The competition is fierce. To start with, two Attorneys General actually were indicted and stood trial from crimes committed in office. John Mitchell (1969-1972), who held post under President Richard M. Nixon, served 19 months of a four-year prison sentence after being convicted of conspiracy, obstruction of justice, and perjury for his role in the Watergate scandals. Five decades earlier, Harry Daugherty (1921-1924), who held the post under President Warren G. Harding, escaped prison only by the grace of two hung juries when he was prosecuted on fraud charges growing out of his part in the Teapot Dome Scandal of the 1920s.

But that’s not all. Even putting aside the criminals, you then come to the likes of A. Mitchell Palmer (1919-1921), who presided over the Great Red Scare after World War I. As his signature achievement, Palmer ordered a coast-to-coast round-up of 10,000 suspected leftists, primarily immigrants from Eastern Europe suspected of belonging to the then-recently-formed Communist Party. Almost all of them turned out to be utterly innocent — victims of guilt by association and bungled intelligence. In the process, Palmer’s Justice Department struck without search warrants or arrest warrants, kept suspects locked up for weeks or months with no access to lawyers or family members in overcrowded, makeshift prisons, and ultimately released them without ever charging them with a crime.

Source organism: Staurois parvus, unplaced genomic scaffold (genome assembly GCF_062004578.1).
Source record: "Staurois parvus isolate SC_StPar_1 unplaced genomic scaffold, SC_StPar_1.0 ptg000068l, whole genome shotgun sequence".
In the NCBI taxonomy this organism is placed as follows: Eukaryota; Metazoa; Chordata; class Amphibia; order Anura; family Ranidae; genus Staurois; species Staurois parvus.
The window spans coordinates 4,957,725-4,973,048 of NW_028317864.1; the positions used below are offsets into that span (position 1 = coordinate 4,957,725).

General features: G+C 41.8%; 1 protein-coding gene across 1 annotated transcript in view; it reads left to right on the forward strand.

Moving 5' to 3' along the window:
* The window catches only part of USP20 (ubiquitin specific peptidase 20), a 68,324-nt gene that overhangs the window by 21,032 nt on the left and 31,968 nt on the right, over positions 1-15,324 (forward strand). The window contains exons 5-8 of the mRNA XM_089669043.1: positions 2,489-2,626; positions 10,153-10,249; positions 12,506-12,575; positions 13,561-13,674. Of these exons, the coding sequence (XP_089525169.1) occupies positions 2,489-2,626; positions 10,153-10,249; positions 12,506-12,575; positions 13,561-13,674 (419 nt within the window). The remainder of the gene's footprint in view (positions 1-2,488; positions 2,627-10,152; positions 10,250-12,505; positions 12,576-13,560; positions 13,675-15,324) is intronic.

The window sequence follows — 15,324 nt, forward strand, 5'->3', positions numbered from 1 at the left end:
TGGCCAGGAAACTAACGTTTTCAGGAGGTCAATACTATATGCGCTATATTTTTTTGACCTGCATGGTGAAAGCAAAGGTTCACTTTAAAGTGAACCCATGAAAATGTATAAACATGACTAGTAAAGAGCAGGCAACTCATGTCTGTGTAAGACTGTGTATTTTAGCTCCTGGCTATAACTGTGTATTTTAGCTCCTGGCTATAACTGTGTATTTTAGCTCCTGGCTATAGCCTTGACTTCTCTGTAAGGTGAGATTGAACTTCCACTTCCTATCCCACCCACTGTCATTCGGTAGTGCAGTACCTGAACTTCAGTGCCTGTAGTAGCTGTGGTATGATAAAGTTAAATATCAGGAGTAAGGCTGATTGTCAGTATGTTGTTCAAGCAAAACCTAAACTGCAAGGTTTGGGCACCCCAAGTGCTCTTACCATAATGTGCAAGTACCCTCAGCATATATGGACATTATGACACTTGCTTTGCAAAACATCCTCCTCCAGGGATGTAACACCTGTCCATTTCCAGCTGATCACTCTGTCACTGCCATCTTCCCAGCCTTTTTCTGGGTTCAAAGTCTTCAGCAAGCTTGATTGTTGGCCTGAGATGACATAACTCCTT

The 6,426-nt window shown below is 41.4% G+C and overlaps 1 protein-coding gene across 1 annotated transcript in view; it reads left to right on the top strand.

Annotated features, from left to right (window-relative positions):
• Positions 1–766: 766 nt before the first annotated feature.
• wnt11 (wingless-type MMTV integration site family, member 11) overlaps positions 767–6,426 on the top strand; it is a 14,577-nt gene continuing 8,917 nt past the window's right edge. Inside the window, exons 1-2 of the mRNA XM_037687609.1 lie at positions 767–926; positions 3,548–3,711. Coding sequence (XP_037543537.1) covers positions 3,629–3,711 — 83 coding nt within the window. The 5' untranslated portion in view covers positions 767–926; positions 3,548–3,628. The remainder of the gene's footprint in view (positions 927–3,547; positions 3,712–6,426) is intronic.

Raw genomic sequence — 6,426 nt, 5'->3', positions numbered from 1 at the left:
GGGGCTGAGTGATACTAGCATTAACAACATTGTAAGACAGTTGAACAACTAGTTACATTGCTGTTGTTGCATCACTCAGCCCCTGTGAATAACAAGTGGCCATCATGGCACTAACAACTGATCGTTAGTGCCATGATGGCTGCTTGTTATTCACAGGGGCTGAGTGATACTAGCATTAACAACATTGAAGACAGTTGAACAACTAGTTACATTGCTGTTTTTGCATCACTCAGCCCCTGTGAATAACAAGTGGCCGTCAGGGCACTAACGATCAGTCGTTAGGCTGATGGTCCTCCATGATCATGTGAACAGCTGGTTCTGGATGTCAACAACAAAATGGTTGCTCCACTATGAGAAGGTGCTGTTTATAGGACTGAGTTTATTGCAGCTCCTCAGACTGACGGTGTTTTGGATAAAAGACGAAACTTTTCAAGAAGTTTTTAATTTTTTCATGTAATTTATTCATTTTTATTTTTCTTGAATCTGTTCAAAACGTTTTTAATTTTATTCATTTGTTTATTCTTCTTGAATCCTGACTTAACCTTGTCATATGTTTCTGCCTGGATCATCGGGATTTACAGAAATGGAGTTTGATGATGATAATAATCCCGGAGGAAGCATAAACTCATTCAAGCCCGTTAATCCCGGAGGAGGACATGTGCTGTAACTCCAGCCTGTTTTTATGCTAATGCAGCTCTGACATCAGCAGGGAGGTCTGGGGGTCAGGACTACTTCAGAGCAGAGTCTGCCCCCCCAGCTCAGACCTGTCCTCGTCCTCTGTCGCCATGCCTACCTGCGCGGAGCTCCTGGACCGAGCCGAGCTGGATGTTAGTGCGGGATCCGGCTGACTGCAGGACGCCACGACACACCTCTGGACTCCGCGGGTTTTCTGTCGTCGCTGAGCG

Congress considered impeaching Palmer, but its investigation descended into partisan finger pointing. Only Palmer’s young protege, J. Edgar Hoover, who as a 24 year-old staff lawyer in Palmer’s office actually managed the operation, managed to survive the backlash. Hoover, of course, then went on to lead the FBI for 48 years.

Finally, my choice to round out the bottom five would be Roger B. Taney (1831-1833) , who held the AG post briefly under President Andrew Jackson and helped Jackson engineer his controversial scuttling of the Bank of the United States. But Taney did his real damage to the country after Jackson promoted him to Chief Justice of the United States in 1836. Here, Taney gave us such gems as Dred Scott v. Sandford (1856) upholding the Fugitive Slave Law and bringing the nation to the brink of Civil War, and Prigg v. Pennsylvania (1842) justifying kidnapping and adduction if done for the sake for keeping slaves.